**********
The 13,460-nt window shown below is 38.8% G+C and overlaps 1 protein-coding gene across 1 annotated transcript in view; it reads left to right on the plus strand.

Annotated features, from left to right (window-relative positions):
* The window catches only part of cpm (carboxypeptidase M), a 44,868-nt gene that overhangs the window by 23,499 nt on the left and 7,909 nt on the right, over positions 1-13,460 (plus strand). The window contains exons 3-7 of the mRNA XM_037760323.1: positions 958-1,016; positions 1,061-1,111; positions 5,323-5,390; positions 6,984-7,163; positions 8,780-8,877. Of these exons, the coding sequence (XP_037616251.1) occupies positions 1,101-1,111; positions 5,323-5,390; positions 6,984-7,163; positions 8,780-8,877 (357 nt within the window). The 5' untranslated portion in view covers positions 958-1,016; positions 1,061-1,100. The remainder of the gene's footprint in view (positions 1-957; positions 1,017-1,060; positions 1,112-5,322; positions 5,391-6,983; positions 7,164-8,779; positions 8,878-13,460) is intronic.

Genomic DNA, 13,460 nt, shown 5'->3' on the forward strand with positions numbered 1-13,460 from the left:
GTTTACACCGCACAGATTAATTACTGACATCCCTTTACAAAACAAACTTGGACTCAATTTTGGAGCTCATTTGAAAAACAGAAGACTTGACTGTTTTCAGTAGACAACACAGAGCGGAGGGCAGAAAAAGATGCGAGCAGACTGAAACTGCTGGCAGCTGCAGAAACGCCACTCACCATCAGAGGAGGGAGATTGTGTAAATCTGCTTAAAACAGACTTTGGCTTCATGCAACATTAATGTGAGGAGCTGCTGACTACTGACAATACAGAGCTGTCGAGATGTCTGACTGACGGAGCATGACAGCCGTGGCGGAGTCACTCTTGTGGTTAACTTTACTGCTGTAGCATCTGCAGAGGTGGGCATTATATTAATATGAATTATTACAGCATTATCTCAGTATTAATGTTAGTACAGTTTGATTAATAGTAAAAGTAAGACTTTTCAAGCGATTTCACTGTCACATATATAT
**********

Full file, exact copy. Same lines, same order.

The 13,460-nt window shown below is 38.8% G+C and overlaps 1 protein-coding gene across 1 annotated transcript in view; it reads left to right on the plus strand.

Annotated features, from left to right (window-relative positions):
* The window catches only part of cpm (carboxypeptidase M), a 44,868-nt gene that overhangs the window by 23,499 nt on the left and 7,909 nt on the right, over positions 1-13,460 (plus strand). The window contains exons 3-7 of the mRNA XM_037760323.1: positions 958-1,016; positions 1,061-1,111; positions 5,323-5,390; positions 6,984-7,163; positions 8,780-8,877. Of these exons, the coding sequence (XP_037616251.1) occupies positions 1,101-1,111; positions 5,323-5,390; positions 6,984-7,163; positions 8,780-8,877 (357 nt within the window). The 5' untranslated portion in view covers positions 958-1,016; positions 1,061-1,100. The remainder of the gene's footprint in view (positions 1-957; positions 1,017-1,060; positions 1,112-5,322; positions 5,391-6,983; positions 7,164-8,779; positions 8,878-13,460) is intronic.

Genomic DNA, 13,460 nt, shown 5'->3' on the forward strand with positions numbered 1-13,460 from the left:
GTTTACACCGCACAGATTAATTACTGACATCCCTTTACAAAACAAACTTGGACTCAATTTTGGAGCTCATTTGAAAAACAGAAGACTTGACTGTTTTCAGTAGACAACACAGAGCGGAGGGCAGAAAAAGATGCGAGCAGACTGAAACTGCTGGCAGCTGCAGAAACGCCACTCACCATCAGAGGAGGGAGATTGTGTAAATCTGCTTAAAACAGACTTTGGCTTCATGCAACATTAATGTGAGGAGCTGCTGACTACTGACAATACAGAGCTGTCGAGATGTCTGACTGACGGAGCATGACAGCCGTGGCGGAGTCACTCTTGTGGTTAACTTTACTGCTGTAGCATCTGCAGAGGTGGGCATTATATTAATATGAATTATTACAGCATTATCTCAGTATTAATGTTAGTACAGTTTGATTAATAGTAAAAGTAAGACTTTTCAAGCGATTTCACTGTCACATATATAT